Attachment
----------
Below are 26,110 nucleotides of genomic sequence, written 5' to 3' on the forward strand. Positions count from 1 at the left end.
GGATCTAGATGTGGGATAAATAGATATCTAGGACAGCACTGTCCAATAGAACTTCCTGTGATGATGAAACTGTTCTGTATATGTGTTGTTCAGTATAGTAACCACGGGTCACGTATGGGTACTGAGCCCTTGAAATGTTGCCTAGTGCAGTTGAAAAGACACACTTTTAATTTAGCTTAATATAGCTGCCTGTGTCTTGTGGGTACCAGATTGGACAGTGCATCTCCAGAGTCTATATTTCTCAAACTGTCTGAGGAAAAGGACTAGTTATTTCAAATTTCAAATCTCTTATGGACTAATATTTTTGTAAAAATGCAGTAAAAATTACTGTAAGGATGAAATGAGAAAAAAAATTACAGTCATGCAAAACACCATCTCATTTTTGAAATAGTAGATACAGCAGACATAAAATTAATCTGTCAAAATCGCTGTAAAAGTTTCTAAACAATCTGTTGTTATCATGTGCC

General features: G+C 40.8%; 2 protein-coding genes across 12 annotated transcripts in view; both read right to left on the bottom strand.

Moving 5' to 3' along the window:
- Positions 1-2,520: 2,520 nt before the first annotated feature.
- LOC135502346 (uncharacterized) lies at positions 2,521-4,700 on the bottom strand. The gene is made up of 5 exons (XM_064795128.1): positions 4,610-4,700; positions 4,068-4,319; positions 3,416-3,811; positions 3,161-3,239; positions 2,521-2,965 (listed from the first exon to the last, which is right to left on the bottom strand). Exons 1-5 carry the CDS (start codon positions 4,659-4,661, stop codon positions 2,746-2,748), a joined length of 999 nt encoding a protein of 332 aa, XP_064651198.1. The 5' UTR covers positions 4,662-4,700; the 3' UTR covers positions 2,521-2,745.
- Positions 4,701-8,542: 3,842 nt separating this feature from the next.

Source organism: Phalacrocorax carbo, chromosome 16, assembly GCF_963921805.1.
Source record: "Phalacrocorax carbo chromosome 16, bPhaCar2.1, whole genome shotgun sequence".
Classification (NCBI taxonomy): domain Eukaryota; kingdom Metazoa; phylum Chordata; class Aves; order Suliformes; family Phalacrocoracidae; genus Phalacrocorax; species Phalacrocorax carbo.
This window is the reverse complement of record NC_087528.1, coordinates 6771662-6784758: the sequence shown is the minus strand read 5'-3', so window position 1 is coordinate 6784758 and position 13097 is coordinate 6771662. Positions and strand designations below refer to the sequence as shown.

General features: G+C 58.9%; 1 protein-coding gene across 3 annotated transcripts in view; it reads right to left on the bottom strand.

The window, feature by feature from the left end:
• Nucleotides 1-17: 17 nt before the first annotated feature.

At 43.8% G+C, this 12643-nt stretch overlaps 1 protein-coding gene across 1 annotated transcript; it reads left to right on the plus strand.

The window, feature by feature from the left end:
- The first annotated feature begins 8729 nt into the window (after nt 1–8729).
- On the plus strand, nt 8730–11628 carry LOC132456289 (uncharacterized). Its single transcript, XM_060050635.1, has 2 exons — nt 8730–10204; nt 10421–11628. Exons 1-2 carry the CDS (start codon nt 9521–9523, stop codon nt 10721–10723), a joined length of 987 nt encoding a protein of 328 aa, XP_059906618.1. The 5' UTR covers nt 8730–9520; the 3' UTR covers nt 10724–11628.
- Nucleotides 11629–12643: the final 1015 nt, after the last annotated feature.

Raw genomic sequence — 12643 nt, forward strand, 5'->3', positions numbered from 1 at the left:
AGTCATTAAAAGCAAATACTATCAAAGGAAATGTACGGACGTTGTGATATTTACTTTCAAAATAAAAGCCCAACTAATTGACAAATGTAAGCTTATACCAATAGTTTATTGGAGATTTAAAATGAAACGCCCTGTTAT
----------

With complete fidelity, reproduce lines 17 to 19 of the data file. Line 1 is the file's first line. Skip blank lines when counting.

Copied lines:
- The first annotated feature begins 8729 nt into the window (after nt 1–8729).
- On the plus strand, nt 8730–11628 carry LOC132456289 (uncharacterized). Its single transcript, XM_060050635.1, has 2 exons — nt 8730–10204; nt 10421–11628. Exons 1-2 carry the CDS (start codon nt 9521–9523, stop codon nt 10721–10723), a joined length of 987 nt encoding a protein of 328 aa, XP_059906618.1. The 5' UTR covers nt 8730–9520; the 3' UTR covers nt 10724–11628.
- Nucleotides 11629–12643: the final 1015 nt, after the last annotated feature.